111. DWP originally estimated that around 40,000 households would be affected by the Cap, and that the Government would save £470 million (in present value) by 2015.[117] However, research by Riverside Housing Group and the University of York estimated that the Government's savings were likely to be reduced by a third because people in temporary accommodation affected by the Cap were moving into housing in the PRS which was relatively expensive. Carol Matthews of Riverside told us that, as a result: "we are seeing that those savings, even on a moderate basis, are down by one third based on our experience over eight months."[118]

112. Gavin Smart of the Chartered Institute of Housing elaborated on the ways in which the Benefit Cap may result in savings in some budgets but cost more in others:

    On the face of it, the benefit cap was saving Haringey about £60,000 a week in terms of benefit expenditure. That is only about 1.2% of their total benefits bill. However, if you then look at the fact that people are receiving discretionary housing payments and the amount of time and money being invested either by the council or by their landlords in terms of support and advice services, it is clear that there was an element of cost coming in through the backdoor and/or cost shunting to other organisations. The savings are not as great as one might imagine.[119]

113. We assess transitional protection measures, including DHPs, in Chapter 7.

The Cap and incentives to work

114. As we have noted, one of the Government's stated intentions for introducing the Benefit Cap was to "improve working incentives for those on benefits". The Government is confident that the Cap is providing people with a "strong incentive to work". It stated in December 2013, that around 19,000 people who were potentially affected by the Benefit Cap have moved into work. The latest official Benefit Cap statistics, published in March 2014 (covering the period to the end of January 2014), showed that just over 4,200 households who were previously capped were now exempt due to an open Working Tax Credit claim.[120] However, moving into employment is only one of the reasons for ceasing to be affected by the Cap. On our visit to Luton, one of the local housing providers told us that a number of the 28 households which had been identified as potentially affected by the Cap had subsequently been found to be eligible for previously unclaimed Disability Living Allowance, which took them out of the scope of the Cap.

115. It should be noted that it is not possible from the available data to come to conclusions about the proportion of claimants who might have entered or increased work regardless of the Cap. Some witnesses did report that some affected tenants had been able to avoid the Cap by moving into work. The London Borough of Brent reported that 40% of potentially affected families with which it had contact were helped to move into work. However, several witnesses stressed that, while local councils, housing providers and support organisations were doing their best to help affected tenants to enter work, for many people work was simply not an option, because of, for example, language barriers, skills barriers, or family commitments. Z2K estimated that only around a third of those affected by the Cap were capable of work. It also referred to DWP research which showed that some of those affected by the Cap who moved into work would have done so anyway.[121]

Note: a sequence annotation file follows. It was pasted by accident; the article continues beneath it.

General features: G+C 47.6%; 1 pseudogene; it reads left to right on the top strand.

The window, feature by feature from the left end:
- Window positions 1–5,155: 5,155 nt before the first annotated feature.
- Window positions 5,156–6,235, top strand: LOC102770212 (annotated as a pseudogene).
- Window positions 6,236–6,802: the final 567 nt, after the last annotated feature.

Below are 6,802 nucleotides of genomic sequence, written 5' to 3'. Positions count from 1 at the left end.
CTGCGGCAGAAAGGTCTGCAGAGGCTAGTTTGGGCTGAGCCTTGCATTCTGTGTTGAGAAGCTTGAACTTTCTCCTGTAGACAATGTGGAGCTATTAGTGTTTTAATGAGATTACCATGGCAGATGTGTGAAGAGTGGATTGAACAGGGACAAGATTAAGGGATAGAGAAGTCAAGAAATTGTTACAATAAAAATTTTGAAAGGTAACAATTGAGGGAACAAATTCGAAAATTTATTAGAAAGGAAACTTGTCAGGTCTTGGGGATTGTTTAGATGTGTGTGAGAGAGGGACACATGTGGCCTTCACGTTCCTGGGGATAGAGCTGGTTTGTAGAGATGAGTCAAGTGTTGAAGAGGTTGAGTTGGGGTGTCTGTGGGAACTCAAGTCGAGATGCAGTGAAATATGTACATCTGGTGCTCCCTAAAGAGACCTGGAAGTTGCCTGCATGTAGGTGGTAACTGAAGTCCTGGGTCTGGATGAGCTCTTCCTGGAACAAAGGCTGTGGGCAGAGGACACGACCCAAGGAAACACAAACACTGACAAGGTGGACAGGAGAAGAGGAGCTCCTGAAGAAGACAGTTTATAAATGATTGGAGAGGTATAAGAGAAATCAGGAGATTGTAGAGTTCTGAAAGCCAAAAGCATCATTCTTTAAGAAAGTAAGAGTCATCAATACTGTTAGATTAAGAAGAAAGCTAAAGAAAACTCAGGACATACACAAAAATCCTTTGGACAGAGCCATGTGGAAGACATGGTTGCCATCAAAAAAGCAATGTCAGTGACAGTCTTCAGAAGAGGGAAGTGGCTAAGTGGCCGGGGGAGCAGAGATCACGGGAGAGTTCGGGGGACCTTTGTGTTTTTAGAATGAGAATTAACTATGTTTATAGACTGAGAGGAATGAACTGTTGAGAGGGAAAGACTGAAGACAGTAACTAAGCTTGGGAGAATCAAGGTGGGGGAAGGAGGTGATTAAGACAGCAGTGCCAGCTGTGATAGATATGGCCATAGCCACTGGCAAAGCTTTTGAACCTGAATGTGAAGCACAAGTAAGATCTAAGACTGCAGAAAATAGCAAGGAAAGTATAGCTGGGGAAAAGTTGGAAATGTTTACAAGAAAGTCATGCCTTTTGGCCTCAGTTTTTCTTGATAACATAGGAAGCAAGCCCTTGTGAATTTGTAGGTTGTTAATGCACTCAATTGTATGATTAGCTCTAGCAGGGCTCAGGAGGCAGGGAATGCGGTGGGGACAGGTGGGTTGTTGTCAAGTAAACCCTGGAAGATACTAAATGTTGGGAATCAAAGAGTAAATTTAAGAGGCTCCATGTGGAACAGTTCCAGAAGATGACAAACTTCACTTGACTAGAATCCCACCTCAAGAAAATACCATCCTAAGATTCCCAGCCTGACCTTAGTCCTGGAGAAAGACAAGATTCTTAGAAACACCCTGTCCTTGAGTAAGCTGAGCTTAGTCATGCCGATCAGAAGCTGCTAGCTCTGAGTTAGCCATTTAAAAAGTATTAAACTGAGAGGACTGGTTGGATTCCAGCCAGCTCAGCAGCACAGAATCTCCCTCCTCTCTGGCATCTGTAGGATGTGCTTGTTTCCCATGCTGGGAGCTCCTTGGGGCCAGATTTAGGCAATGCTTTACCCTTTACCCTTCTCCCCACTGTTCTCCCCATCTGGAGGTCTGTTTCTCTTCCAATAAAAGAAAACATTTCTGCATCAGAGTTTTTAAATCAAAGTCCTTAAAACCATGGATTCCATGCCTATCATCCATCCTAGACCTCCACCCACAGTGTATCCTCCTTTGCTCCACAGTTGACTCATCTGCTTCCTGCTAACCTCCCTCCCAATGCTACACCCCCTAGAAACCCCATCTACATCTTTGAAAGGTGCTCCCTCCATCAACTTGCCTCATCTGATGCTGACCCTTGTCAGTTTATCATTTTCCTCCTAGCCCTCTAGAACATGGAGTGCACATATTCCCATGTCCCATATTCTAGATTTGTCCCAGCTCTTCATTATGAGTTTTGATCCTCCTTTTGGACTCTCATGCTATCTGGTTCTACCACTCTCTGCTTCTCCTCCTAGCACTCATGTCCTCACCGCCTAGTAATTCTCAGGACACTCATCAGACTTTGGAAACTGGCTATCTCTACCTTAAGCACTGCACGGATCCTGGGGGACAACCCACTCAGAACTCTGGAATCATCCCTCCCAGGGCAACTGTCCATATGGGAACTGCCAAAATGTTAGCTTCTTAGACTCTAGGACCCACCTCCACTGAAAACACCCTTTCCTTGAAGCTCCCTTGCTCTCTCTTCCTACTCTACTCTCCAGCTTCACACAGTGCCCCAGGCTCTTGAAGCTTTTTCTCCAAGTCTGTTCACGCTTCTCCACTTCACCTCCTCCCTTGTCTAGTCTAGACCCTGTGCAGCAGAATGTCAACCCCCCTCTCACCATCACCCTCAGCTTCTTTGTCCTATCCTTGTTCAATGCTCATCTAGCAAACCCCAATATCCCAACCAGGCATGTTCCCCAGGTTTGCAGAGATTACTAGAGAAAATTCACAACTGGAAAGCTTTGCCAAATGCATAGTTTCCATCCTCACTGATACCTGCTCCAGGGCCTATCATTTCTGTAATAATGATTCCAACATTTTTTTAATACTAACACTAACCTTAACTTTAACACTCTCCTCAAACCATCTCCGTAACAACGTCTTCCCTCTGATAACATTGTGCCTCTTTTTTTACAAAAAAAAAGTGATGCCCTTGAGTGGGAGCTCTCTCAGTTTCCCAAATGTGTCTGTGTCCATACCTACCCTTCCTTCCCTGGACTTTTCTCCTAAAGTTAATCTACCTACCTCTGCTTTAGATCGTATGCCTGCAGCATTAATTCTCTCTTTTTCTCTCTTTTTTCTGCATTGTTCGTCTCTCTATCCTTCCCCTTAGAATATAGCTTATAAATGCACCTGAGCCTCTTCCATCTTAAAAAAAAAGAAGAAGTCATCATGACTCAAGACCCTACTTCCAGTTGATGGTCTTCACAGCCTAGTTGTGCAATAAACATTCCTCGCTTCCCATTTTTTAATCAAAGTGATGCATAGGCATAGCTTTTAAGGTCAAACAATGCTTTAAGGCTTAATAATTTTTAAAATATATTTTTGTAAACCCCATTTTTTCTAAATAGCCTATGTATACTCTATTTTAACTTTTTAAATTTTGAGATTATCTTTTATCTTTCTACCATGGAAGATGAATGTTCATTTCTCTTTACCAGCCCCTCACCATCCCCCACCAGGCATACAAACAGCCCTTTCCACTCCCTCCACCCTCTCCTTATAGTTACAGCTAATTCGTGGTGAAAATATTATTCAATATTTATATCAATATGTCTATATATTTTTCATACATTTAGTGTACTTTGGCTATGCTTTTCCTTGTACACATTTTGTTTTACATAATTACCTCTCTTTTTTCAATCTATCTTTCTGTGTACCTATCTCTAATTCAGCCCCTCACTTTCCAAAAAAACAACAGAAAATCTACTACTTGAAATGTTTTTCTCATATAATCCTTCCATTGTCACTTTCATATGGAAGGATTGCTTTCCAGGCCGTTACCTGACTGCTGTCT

96   DWP, Impact Assessment- Benefit Cap (Housing Benefit) Regulations 2012: Impact assessment for the benefit cap, July 2012 Back

97   DWP, Impact Assessment- Housing Benefit: Under occupation of social housing, June 2012 Back

98   DWP (HCT92), section 7 Back

99   DWP Benefit Cap-households capped and off flows, data to January 2014, GB February 2014 Back

100   Newcastle City Council (HCT 48) para 5; Zacchaeus 2000 Trust (HCT 35) para 17; DWP Benefit Cap-households capped and off flows, data to January 2014, GB February 2014, Oral evidence taken on 29 January 2014, Q375 Back

101   Chartered Institute of Housing, Haringey Council, Experiences and effects of the benefit cap in Haringey, October 2013 Back

102   The Children's Society (HCT 80) section 2, Figure 5 Back

103   Oral evidence taken on 18 December 2014, Q197; Oral evidence taken on 29 January 2014, Qq398, 449 Back

104   Chartered Institute of Housing (HCT 63) paras 1.8 and 1.27; Industrial Communities Alliance (HCT 21); Oral evidence taken on 06 November 2014, Q34; Oral evidence taken on 18 December 2014, Qq 186-189; Oral evidence taken on 29 January 2014, Q452 Back

105   House of Commons Library Standard Note, The Household Benefit Cap, SN/SP/6294, June 2013 Back

106   Oral evidence taken on 15 January 2014, Q309 Back

107   Oral evidence taken on 15 January 2014, Q309; Carers UK (HCT 76) para 1.2 Back

108   DWP (HCT92) section 6 Back

109   Oral evidence taken on 12 February 2014, Qq487-489 Back

110   Oral evidence taken on 12 February 2014, Q493 Back

111   Carers UK (HCT 76) para 1.2 Back

112   DWP (HCT92) section 7 Back

113   CIH, Haringey Council, Experiences and effects of the benefit cap in Haringey, October 2013, page 11 Back

114   New Charter Housing Trust (HCT 06) para 4.1 Back

115   Convention of Scottish local Authorities (HCT 53) paras 27-33 Back

116   Oral evidence taken on 15 January 2014, Qq325-327 Back

117   DWP, Impact Assessment- Benefit Cap (Housing Benefit) Regulations 2012: Impact assessment for the benefit cap, July 2012 Back

118   Oral evidence taken on 04 December 2013, Q88 Back

119   Oral evidence taken on 04 December 2013, Q77 Back

120   DWP, Benefit Cap (Housing Benefit) Regulations 2012: Impact assessment for the benefit cap, July 2012; DWP Press Release: Benefit cap successfully in place nationwide, 27 September 2013; DWP Press Release: Benefit cap: 19,000 potentially capped into work , 9 December 2013; DWP Benefit Cap-households capped and off flows, data to January 2014, GB February 2014 Back

121   Citizens Advice (HCT 77) para 2.7, Placeshapers (HCT 24) para 5.3, Oral evidence taken on 18 December 2014, Qq185, 201; Oral evidence taken on 29 January 2014, Q402 Back

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Prepared 2 April 2014